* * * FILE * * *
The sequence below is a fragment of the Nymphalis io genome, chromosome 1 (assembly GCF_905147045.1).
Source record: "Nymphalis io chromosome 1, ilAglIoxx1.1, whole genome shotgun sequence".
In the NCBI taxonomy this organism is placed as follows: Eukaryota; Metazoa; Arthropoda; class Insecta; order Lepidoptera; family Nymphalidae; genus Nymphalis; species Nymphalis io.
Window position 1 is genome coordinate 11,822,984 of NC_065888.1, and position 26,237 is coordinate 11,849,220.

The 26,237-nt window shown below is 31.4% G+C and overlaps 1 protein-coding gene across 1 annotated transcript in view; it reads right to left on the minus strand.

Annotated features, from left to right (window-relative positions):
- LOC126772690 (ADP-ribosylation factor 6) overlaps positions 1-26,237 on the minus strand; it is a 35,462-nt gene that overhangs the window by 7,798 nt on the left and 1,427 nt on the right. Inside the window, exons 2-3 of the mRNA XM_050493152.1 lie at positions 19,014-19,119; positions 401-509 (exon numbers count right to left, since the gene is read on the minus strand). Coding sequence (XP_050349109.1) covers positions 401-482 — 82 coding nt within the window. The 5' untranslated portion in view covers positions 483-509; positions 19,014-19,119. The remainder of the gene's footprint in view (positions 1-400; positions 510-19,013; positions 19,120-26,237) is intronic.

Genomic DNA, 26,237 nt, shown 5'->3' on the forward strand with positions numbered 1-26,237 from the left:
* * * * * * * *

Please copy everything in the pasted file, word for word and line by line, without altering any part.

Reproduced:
The sequence below is a fragment of the Nymphalis io genome, chromosome 1 (assembly GCF_905147045.1).
Source record: "Nymphalis io chromosome 1, ilAglIoxx1.1, whole genome shotgun sequence".
In the NCBI taxonomy this organism is placed as follows: Eukaryota; Metazoa; Arthropoda; class Insecta; order Lepidoptera; family Nymphalidae; genus Nymphalis; species Nymphalis io.
Window position 1 is genome coordinate 11,822,984 of NC_065888.1, and position 26,237 is coordinate 11,849,220.

The 26,237-nt window shown below is 31.4% G+C and overlaps 1 protein-coding gene across 1 annotated transcript in view; it reads right to left on the minus strand.

Annotated features, from left to right (window-relative positions):
- LOC126772690 (ADP-ribosylation factor 6) overlaps positions 1-26,237 on the minus strand; it is a 35,462-nt gene that overhangs the window by 7,798 nt on the left and 1,427 nt on the right. Inside the window, exons 2-3 of the mRNA XM_050493152.1 lie at positions 19,014-19,119; positions 401-509 (exon numbers count right to left, since the gene is read on the minus strand). Coding sequence (XP_050349109.1) covers positions 401-482 — 82 coding nt within the window. The 5' untranslated portion in view covers positions 483-509; positions 19,014-19,119. The remainder of the gene's footprint in view (positions 1-400; positions 510-19,013; positions 19,120-26,237) is intronic.

Genomic DNA, 26,237 nt, shown 5'->3' on the forward strand with positions numbered 1-26,237 from the left: